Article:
One of the biggest obstacles facing young writers is that we often do not teach them how to write. We have writing idea books galore. We study a topic in social studies or literature, and we tell our student to “write about it.” Even when we give a topic (“Write a paragraph about your dog”), a third grade student (okay, third grade boy!) will often say, “I don’t know what to write.”


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A Writing Tip for Every Year: Second Grade

A Writing Tip for Every Year: Second Grade

Second Grade: Pen for your student for as long as necessary.

Children often think they cannot write because they do not have the penning skills to compose sentences or paragraphs or the spelling skills to spell the words they want to use. Right off the bat, the young child grows to dislike writing. He feels inadequate (and thus, the many “I don’t know how to write” or “I’m bad at writing” mentalities of this age group).


Usually a child’s creativity and thinking processes are way above their small motor and spelling skills. That is, a child can think (and orally compose) way above what he can write (spelling-wise and writing mechanics-wise) or spell (encoding; just because a child can “decode”—sound out words—does not mean he can ‘’encode”—spell the words). This is where penning for your student (especially for dyslexic/dysgraphic ones and/or “late bloomers”) makes the difference between your child seeing himself as a writer or as a student who is “behind.”

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Introducing The Spelling Notebook

Introducting The Spelling Notebook


Fifteen years ago I began writing my complete language arts program for second through twelfth grade students (what is now Character Quality Language Arts, CQLA). I based that program, loosely, on six programs (language arts, editing, writing, vocabulary, spelling, etc., programs) that I had been using for a dozen years with my older children. I wanted to take all of the best “part language arts” books and put them together in one. And I did that!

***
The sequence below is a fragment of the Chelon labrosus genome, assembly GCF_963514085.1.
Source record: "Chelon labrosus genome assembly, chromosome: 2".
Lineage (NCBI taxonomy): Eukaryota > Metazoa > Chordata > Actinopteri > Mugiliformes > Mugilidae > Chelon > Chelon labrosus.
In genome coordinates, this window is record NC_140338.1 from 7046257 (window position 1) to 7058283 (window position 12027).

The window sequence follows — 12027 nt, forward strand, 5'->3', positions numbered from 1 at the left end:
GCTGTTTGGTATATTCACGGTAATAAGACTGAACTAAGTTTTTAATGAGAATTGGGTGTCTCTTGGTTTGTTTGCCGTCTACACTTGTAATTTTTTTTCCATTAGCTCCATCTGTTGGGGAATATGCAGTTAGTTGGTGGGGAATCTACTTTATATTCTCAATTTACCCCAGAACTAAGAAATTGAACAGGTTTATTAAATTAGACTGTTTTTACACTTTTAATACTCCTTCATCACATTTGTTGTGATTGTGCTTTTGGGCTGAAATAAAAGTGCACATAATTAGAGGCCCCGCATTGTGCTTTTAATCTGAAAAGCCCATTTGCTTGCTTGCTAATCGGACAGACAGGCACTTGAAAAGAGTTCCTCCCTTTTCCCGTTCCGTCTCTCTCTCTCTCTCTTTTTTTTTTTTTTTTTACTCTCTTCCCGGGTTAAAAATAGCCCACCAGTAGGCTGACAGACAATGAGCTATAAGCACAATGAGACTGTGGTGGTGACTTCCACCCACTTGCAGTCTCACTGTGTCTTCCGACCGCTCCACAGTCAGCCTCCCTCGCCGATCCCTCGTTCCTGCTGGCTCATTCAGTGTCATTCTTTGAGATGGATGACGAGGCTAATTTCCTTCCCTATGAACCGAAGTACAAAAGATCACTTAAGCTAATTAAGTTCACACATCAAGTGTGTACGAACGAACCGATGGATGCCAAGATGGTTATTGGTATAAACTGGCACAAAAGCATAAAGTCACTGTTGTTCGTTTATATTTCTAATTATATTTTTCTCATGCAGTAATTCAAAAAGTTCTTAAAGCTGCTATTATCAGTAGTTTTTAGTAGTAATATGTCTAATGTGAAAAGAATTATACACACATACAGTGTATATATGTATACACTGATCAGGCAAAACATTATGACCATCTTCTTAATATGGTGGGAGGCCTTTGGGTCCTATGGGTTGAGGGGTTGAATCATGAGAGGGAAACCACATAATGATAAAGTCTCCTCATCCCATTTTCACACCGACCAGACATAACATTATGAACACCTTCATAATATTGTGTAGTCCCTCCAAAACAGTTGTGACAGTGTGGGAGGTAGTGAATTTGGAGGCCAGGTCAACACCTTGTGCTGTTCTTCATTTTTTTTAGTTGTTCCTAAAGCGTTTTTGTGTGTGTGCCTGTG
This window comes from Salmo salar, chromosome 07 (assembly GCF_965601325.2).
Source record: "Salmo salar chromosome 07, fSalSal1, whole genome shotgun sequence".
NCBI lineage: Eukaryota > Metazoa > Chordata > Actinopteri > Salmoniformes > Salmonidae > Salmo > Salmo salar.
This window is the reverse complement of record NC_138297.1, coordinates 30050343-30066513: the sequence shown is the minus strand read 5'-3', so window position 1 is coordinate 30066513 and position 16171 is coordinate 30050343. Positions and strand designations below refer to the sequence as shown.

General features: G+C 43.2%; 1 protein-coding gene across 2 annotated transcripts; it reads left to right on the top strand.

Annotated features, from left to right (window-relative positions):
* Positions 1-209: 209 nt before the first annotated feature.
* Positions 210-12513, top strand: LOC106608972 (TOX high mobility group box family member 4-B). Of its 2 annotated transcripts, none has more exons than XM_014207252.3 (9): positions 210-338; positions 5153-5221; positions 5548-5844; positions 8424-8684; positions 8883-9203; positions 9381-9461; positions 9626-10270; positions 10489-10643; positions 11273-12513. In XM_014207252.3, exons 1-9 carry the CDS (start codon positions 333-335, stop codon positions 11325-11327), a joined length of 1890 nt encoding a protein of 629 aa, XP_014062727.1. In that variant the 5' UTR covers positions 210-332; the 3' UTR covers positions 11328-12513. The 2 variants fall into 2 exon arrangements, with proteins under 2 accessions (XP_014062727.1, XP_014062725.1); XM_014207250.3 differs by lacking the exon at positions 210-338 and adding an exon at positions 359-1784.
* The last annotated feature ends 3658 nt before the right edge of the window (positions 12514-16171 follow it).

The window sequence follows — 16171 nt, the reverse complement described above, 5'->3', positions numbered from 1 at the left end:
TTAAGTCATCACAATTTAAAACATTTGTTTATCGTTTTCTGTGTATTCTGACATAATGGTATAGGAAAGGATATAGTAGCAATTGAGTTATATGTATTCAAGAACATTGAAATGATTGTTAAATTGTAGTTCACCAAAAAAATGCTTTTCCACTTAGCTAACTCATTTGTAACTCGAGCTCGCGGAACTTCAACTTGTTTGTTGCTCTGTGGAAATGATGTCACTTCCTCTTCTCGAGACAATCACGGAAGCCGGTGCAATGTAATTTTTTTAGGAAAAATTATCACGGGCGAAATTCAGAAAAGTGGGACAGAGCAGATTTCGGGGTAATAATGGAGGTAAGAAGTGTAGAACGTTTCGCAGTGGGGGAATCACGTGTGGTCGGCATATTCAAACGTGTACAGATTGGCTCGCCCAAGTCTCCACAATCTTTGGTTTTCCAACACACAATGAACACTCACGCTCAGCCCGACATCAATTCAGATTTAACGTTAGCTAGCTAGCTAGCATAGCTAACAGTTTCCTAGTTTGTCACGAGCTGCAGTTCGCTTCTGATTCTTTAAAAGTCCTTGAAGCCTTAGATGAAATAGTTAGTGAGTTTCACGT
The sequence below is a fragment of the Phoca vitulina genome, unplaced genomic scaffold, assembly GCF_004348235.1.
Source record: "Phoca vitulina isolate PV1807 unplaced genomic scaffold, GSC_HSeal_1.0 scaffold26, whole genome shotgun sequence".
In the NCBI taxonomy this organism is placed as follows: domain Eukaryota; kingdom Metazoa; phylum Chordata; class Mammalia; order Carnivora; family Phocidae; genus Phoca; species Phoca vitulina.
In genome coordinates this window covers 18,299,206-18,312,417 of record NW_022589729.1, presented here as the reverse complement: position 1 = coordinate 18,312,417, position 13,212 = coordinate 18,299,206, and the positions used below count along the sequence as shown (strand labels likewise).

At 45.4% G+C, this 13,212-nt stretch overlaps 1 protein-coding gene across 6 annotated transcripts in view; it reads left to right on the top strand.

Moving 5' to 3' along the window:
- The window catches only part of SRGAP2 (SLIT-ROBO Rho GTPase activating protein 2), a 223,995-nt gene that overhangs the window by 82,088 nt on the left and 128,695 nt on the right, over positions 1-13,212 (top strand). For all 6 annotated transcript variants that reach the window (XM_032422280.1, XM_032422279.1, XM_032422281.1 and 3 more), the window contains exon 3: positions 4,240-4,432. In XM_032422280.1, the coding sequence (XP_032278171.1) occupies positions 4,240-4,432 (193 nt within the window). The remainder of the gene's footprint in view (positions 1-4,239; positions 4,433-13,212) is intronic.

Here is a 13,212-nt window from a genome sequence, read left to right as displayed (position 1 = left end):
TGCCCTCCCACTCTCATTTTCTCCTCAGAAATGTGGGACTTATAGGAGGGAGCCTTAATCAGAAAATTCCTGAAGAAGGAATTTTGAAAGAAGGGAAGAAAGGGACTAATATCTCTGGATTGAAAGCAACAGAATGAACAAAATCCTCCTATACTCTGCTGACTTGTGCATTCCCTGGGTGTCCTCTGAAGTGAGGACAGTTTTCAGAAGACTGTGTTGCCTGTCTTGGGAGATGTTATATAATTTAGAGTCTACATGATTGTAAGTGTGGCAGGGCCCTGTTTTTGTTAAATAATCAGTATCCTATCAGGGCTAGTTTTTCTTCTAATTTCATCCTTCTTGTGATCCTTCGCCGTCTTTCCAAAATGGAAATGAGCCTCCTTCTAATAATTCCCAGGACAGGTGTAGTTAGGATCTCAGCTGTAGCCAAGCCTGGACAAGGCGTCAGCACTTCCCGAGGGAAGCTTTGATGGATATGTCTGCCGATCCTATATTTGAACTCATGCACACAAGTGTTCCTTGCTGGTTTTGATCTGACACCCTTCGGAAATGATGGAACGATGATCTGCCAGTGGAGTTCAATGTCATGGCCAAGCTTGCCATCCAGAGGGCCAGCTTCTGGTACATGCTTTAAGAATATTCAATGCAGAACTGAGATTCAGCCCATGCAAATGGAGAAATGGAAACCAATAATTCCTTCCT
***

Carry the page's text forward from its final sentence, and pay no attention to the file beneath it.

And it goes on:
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A Writing Tip For Every Year: First Grade

A Writing Tip for Every Year First Grade


First Grade: Don’t rush “writing” when a child is learning to read.

I haven’t taught first grade in ten years. I have missed teaching a child to read—so much that I have actually considered trying to get some hours at a tutoring center just to be able to teach beginning reading again. (I know; I’m a hopeless romantic when it comes to teaching!)


Notice this tip is in the first grade paragraph—not the kindergarten one. My children learned to read in first or second grade (okay, um, two in third).

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Getting Ready for School 2015: Delight in the Dailies

Getting Ready For School 2015 Delight in the Dailies

I have probably said this a thousand times in the past twenty years of speaking to and writing for homeschooling moms: do your dailies! I learned this the hard way (by not doing my dailies!), and once I learned this TRICK (and it does work like magic, so I guess you can call it a trick!), my days were amazingly better.